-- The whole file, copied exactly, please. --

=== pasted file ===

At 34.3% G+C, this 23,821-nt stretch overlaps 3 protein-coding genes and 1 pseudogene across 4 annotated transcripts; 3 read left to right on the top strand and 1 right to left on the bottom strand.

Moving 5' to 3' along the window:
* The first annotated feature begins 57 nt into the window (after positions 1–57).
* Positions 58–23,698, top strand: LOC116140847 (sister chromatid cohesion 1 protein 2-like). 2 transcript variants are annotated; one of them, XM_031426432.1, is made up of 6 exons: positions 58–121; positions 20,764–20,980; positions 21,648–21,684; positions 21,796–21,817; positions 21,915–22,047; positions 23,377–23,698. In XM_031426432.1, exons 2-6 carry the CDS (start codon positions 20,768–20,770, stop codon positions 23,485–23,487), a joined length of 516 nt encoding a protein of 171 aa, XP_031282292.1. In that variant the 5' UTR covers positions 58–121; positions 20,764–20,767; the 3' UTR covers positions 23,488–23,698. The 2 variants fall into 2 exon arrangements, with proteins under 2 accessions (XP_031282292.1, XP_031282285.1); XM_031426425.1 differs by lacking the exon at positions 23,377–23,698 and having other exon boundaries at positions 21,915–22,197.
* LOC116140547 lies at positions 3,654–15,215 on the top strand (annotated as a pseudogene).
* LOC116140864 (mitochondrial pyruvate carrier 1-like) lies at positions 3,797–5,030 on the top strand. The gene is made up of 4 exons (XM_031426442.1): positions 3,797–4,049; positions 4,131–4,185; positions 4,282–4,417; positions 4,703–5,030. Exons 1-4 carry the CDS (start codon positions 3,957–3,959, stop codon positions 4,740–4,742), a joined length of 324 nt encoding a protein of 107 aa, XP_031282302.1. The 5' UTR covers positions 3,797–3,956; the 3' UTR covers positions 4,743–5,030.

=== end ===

At 34.3% G+C, this 23,821-nt stretch overlaps 3 protein-coding genes and 1 pseudogene across 4 annotated transcripts; 3 read left to right on the top strand and 1 right to left on the bottom strand.

Moving 5' to 3' along the window:
* The first annotated feature begins 57 nt into the window (after positions 1–57).
* Positions 58–23,698, top strand: LOC116140847 (sister chromatid cohesion 1 protein 2-like). 2 transcript variants are annotated; one of them, XM_031426432.1, is made up of 6 exons: positions 58–121; positions 20,764–20,980; positions 21,648–21,684; positions 21,796–21,817; positions 21,915–22,047; positions 23,377–23,698. In XM_031426432.1, exons 2-6 carry the CDS (start codon positions 20,768–20,770, stop codon positions 23,485–23,487), a joined length of 516 nt encoding a protein of 171 aa, XP_031282292.1. In that variant the 5' UTR covers positions 58–121; positions 20,764–20,767; the 3' UTR covers positions 23,488–23,698. The 2 variants fall into 2 exon arrangements, with proteins under 2 accessions (XP_031282292.1, XP_031282285.1); XM_031426425.1 differs by lacking the exon at positions 23,377–23,698 and having other exon boundaries at positions 21,915–22,197.
* LOC116140547 lies at positions 3,654–15,215 on the top strand (annotated as a pseudogene).
* LOC116140864 (mitochondrial pyruvate carrier 1-like) lies at positions 3,797–5,030 on the top strand. The gene is made up of 4 exons (XM_031426442.1): positions 3,797–4,049; positions 4,131–4,185; positions 4,282–4,417; positions 4,703–5,030. Exons 1-4 carry the CDS (start codon positions 3,957–3,959, stop codon positions 4,740–4,742), a joined length of 324 nt encoding a protein of 107 aa, XP_031282302.1. The 5' UTR covers positions 3,797–3,956; the 3' UTR covers positions 4,743–5,030.